Biology professor uses fruit flies to study Alzheimer's disease
Michelle Steinhilb and her staff use flies to study the root causes of the disease
Sometimes while researching complex diseases, information that may lead to treatment is found in unexpected sources. For Alzheimer’s research at Central Michigan University, one of these sources is fruit flies.
Fruit flies, considered by most to be a nuisance living it up in trash cans, are integral to the research of biology faculty member Michelle Steinhilb.
Steinhilb is studying the root causes of Alzheimer’s disease, a type of dementia that affects memory, thinking and behavior.
Fruit flies are used to study the degeneration that leads to Alzheimer’s in humans. They are inexpensive and produce quickly. This makes them an excellent option for Steinhilb’s research.
Using what Steinhilb calls a “toolbox of genetic tools,” she and her research team are able to engineer flies that produce a specific human protein involved in Alzheimer’s disease called tau. Using various mutations, they can synthesize the tau protein in different parts of the fly like the eyes, the brain or the muscle system. Once they have the fly they want, they can study how the cells live and die.
“I really want to help people and I really want to make their lives better,” Steinhilb said. “If my research could somehow help, you know, illuminate a strategy that drug makers or companies could use to help solve this terrible disease, it would mean a lot to me.”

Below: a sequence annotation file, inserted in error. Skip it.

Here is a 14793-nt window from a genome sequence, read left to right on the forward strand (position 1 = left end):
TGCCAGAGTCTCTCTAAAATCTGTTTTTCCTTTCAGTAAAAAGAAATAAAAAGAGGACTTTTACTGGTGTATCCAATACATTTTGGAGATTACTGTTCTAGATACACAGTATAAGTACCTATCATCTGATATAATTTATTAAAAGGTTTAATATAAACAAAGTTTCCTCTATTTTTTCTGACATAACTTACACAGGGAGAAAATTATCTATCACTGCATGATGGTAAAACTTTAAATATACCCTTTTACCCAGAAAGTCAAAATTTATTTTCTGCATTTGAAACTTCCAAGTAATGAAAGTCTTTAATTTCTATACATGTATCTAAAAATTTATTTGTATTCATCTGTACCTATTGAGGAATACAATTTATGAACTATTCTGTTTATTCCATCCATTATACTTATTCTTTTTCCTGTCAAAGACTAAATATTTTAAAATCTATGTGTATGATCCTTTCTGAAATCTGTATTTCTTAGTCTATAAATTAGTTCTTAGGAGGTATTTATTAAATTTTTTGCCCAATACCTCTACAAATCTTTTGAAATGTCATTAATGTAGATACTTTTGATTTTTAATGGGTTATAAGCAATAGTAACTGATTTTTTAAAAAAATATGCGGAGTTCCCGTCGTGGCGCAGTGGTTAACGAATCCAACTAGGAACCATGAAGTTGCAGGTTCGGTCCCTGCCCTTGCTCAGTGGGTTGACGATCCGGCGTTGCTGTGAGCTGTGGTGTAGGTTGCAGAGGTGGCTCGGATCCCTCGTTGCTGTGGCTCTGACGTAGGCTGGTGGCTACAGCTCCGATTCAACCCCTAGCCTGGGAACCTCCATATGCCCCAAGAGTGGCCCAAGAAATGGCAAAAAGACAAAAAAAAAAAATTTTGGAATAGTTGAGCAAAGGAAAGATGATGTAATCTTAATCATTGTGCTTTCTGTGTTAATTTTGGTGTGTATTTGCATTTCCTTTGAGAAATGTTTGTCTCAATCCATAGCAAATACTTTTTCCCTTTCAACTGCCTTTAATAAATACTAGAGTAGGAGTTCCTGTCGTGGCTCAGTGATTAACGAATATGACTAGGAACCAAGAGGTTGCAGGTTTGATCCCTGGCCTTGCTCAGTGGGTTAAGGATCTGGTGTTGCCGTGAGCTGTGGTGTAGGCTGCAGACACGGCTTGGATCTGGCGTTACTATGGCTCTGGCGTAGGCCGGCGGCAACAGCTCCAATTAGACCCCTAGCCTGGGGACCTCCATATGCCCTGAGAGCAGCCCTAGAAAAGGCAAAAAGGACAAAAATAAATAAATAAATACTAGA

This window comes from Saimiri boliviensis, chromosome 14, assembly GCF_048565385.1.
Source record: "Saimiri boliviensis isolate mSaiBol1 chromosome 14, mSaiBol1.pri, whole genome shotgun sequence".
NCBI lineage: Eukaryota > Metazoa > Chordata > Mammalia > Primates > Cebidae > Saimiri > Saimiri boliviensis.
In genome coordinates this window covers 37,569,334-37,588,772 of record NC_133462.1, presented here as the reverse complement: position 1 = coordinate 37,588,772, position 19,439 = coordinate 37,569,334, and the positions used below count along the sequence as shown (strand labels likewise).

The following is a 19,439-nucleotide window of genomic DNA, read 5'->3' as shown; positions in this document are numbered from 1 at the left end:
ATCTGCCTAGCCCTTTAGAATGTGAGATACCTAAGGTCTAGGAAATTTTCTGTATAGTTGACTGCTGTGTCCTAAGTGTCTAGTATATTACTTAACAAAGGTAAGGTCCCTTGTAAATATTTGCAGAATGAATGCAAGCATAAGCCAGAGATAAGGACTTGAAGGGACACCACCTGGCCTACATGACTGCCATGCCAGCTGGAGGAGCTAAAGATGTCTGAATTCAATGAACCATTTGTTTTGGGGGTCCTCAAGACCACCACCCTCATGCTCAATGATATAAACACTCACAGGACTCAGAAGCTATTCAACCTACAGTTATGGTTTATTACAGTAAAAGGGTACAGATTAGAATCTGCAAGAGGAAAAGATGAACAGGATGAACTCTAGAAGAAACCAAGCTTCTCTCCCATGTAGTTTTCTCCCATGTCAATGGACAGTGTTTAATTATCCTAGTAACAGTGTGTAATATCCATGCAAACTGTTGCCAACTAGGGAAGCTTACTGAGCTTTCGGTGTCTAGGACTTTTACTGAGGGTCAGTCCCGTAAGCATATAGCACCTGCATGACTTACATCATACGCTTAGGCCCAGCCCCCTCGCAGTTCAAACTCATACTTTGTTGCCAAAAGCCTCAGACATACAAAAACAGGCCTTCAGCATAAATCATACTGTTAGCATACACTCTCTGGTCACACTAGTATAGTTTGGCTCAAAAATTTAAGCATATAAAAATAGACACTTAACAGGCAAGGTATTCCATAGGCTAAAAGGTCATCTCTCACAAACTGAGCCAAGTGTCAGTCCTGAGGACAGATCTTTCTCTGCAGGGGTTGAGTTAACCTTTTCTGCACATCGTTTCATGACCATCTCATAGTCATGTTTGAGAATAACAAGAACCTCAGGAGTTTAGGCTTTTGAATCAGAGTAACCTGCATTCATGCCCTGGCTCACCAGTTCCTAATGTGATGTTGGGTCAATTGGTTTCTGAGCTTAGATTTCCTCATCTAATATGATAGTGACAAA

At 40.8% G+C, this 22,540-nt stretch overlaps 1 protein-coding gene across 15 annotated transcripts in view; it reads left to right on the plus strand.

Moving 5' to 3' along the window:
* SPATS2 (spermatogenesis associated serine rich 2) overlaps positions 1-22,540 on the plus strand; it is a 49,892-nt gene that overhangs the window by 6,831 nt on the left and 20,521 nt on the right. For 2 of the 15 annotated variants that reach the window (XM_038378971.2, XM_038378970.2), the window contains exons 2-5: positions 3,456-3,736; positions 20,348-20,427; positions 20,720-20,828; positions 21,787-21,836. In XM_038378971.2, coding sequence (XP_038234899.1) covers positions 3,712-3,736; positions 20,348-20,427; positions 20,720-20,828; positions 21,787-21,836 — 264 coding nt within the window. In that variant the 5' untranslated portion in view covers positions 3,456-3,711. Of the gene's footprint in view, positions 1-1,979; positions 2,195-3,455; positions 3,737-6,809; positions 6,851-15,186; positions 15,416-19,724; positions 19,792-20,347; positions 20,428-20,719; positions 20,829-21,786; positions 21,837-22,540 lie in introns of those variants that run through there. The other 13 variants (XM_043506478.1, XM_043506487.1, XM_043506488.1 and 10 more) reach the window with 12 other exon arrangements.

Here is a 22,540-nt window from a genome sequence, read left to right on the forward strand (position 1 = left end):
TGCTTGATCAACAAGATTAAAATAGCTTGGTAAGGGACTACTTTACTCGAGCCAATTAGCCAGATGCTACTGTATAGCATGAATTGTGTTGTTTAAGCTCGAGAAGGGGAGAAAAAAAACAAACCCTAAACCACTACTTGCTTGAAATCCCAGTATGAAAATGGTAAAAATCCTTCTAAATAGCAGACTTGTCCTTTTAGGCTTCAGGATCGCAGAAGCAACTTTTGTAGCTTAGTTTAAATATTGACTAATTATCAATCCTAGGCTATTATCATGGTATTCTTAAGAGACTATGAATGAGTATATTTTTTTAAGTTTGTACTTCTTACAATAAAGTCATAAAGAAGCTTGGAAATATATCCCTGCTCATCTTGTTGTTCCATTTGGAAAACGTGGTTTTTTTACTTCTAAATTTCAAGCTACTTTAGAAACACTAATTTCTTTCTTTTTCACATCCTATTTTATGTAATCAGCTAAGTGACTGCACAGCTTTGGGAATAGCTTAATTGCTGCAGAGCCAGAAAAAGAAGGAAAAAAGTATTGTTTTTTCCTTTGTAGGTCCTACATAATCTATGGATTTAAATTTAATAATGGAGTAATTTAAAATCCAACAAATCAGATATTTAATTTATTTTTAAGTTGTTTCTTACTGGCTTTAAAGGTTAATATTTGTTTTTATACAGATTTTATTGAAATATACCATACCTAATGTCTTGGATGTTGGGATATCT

Steinhilb’s research not only helps those affected by Alzheimer’s disease, but benefits the students working in her lab. She mentors them and helps them prepare for their future careers. One student, Ionia senior Bobby Eppler, has worked in her lab since freshman year.
“You can tell that she really just cares,” Eppler said. “She cares about her research but she really really cares about the people that are working with her.”
Eppler will be attending medical school at CMU in the fall. He says his time in Dr. Steinhilb’s lab has helped him learn accountability and responsibility, as well as make connections within the medical field.
Eppler’s roommate, Saginaw senior Derek Resio, also works in the same lab. Resio has a personal interest in Alzheimer’s disease after losing a family member to it. He is hoping to continue Alzheimer's research in graduate school and in his career.
Both Eppler and Resio said that Steinhilb has helped them gain experience, given advice on graduate school applications and written letters of recommendation.
“It’s a relationship that promotes growth,” Resio said. “It’s really just a positive, beneficial relationship where you feel like you can always talk to her.”
Steinhilb is equally grateful to her students for the amount of work they put into the research
“This work couldn’t be done without students,” Steinhilb said. “I don’t really get to be in the lab doing many of the experiments, all that hard work gets done by my students and so I would definitely say that they deserve so much credit.”